That is perhaps the bind that we are in. If I am to take Mr. Nugent's words at face value, the situation appears to be that there has not been a proper engagement between the sector and the regulatory system and that is the principle reason why we have the advice that we have. Our guests so far have suggested that there are interim solutions, particularly with regard to the sub-30 ha possibilities. Perhaps, however, Mr. Nugent might elaborate further on the bind the State is in with respect to its obligations under EU law.
Mr. Philip Nugent:
I thank the Deputy. He characterised it really well and laid it out very clearly. Essentially, there is no way for the State to remove the requirement that operators regularise their past unauthorised development. This is the substitute consent requirement. Substitute consent is how it has been dealt with through Irish legislation. This is something that is derived directly from the environmental impact assessment, EIA, directive and was very clearly addressed in the judgment of the High Court in 2019. That is why we I keep coming back to this point. The route to reactivating peat extraction is through the exiting dual consent process, which provides for the regularisation of past activities and then the authorisation of the prospective activity or the prospective development under both the planning and licensing systems. It is not, therefore, through a policy choice on the Department's part or through the introduction of a ban or a restriction. It is because of a requirement, which is common to almost all types of development, to have the consents in place.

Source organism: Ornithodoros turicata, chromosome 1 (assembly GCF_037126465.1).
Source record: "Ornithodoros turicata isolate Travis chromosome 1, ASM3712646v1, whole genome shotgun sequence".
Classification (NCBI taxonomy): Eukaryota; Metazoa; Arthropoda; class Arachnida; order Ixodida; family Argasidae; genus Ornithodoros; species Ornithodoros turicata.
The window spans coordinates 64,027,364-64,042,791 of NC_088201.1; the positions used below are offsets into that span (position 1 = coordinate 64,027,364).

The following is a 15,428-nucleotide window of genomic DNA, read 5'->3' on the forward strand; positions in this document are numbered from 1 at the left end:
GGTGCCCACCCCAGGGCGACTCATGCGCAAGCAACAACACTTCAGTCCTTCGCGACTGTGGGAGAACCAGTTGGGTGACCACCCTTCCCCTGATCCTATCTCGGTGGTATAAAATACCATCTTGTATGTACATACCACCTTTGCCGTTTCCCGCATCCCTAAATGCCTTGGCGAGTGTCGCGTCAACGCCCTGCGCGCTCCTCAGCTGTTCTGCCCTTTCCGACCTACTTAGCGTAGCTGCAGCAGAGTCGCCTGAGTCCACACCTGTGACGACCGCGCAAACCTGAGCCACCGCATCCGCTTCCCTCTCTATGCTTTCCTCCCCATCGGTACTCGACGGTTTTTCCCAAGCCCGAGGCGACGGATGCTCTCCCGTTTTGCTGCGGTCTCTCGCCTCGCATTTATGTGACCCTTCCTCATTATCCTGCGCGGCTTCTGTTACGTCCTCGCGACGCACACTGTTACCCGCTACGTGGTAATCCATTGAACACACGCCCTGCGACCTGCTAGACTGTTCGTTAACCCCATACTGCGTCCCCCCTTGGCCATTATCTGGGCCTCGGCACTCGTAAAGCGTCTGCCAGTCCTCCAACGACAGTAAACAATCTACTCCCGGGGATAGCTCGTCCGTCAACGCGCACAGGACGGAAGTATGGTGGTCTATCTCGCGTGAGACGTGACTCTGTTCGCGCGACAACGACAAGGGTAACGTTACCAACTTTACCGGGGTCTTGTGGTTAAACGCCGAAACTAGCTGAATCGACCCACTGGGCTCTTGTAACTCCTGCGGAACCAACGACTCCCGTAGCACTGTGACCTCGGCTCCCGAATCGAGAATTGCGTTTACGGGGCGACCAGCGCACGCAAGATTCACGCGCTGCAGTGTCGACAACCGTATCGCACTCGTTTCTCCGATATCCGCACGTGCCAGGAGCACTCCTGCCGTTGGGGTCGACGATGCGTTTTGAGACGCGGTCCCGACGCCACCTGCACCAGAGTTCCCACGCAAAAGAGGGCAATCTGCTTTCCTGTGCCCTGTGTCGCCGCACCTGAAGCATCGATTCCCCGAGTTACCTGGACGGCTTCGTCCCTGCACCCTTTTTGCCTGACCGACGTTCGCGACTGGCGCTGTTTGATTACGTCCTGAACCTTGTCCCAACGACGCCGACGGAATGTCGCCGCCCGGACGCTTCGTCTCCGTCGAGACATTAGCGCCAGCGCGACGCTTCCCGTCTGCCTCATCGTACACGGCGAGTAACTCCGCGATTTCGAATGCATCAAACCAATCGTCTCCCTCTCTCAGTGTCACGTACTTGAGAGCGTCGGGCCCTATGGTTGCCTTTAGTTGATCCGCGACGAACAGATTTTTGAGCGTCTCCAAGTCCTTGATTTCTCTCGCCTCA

I should also say that the dual consent aspect that applies to industrial heat extraction is not unique. More than 800 Environmental Protection Agency, EPA, licences are held by operators across all sections of the economy and with all those 800 plus licences there would also be a planning permission associated. There are, therefore, 800 licences issued by the EPA that also have planning permission attached. In other words, they have been subject to the dual consent regime and those operators have successfully navigated that system. We do not, therefore, accept that the dual consent regime is uniquely onerous. Industrial peat extraction is a significant intervention in the landscape and it is right and appropriate that there should be a reasonably proportionate bar for authorising that activity. The dual consent regime is not, therefore, unique and, as the Deputy said, it is not open to the State to walk away from its obligations under the EIA directive.
I thank Mr. Lucas for appearing before us again. I understood he was going straight into retirement. If he has come out of retirement to meet with us, I thank him for doing so.
Can Mr. Lucas speak about the possible solutions to this crisis relating to the sub-30 ha possibilities? Does he see major obstacles on plots of those sizes?
Mr. Brian Lucas: